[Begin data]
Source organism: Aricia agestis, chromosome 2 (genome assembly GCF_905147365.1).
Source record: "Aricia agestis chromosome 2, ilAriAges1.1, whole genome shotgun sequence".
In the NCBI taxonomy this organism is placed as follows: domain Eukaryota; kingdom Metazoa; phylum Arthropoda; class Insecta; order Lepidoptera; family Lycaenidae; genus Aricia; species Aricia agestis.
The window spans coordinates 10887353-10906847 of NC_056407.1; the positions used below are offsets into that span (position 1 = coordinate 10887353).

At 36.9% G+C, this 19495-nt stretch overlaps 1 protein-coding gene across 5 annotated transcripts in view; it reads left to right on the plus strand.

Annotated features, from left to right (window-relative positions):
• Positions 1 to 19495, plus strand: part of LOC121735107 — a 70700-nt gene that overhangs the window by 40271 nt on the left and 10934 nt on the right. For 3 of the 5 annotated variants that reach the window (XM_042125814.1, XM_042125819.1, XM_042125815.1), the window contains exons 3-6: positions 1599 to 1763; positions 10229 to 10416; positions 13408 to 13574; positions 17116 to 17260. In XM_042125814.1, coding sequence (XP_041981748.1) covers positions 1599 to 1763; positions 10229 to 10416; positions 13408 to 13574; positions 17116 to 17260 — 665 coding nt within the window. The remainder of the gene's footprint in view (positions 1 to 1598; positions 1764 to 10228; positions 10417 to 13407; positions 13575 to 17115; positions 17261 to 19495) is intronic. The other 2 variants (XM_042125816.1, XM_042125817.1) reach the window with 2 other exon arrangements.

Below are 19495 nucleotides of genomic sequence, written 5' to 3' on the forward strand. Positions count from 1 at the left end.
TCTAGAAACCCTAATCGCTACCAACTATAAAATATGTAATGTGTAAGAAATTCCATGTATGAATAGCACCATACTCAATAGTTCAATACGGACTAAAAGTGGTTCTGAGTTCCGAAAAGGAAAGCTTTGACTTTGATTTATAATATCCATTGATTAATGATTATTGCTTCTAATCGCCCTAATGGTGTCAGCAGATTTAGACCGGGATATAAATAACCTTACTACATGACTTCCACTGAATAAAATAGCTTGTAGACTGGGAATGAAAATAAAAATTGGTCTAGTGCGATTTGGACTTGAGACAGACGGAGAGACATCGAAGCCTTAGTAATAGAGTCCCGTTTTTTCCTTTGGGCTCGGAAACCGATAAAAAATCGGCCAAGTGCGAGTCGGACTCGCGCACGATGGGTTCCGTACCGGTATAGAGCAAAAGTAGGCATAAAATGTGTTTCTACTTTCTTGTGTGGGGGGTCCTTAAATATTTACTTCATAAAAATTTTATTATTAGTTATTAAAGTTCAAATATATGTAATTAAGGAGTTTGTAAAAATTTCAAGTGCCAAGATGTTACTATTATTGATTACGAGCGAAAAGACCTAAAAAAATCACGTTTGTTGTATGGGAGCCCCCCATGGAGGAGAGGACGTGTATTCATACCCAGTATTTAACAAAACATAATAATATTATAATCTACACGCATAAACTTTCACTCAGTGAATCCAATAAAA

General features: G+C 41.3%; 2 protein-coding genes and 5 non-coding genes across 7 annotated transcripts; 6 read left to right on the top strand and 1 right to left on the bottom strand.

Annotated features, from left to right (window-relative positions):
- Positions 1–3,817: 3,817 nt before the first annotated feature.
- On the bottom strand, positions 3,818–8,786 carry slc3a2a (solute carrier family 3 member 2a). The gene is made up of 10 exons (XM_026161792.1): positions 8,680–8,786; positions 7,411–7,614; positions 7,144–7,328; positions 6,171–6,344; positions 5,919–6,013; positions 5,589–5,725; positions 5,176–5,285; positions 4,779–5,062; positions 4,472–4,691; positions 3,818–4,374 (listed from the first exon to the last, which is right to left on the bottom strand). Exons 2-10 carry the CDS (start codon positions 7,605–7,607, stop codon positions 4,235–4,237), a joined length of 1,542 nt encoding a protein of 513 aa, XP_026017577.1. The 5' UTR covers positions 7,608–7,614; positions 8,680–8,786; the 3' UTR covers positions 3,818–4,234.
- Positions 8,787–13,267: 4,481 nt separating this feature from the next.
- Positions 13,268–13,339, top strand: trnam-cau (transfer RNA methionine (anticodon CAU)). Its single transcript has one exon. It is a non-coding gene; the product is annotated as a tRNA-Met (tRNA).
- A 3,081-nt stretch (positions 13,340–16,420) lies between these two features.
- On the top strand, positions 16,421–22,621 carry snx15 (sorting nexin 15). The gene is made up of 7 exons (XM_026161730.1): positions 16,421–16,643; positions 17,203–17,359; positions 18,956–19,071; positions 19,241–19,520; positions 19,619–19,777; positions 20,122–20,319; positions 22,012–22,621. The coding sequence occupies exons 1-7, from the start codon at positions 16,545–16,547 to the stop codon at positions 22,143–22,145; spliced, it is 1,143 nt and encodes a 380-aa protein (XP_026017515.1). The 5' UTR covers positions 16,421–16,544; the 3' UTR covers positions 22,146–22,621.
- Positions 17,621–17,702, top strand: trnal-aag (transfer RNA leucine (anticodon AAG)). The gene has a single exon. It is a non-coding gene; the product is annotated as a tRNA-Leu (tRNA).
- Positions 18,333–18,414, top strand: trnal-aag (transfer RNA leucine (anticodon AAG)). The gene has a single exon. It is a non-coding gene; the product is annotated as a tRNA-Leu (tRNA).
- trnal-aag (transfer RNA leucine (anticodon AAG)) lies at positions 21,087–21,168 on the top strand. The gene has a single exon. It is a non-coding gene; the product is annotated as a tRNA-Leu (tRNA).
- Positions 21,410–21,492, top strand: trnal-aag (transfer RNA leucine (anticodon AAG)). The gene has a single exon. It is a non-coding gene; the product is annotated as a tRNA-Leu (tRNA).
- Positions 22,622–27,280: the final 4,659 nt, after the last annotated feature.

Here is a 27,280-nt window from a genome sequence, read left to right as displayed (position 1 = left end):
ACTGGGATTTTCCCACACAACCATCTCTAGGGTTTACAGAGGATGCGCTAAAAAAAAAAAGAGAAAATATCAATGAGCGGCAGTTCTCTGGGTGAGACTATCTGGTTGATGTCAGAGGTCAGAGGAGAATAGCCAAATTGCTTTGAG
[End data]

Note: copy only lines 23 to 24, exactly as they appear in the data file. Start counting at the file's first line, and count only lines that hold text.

Here is a 27,280-nt window from a genome sequence, read left to right as displayed (position 1 = left end):
ACTGGGATTTTCCCACACAACCATCTCTAGGGTTTACAGAGGATGCGCTAAAAAAAAAAAGAGAAAATATCAATGAGCGGCAGTTCTCTGGGTGAGACTATCTGGTTGATGTCAGAGGTCAGAGGAGAATAGCCAAATTGCTTTGAG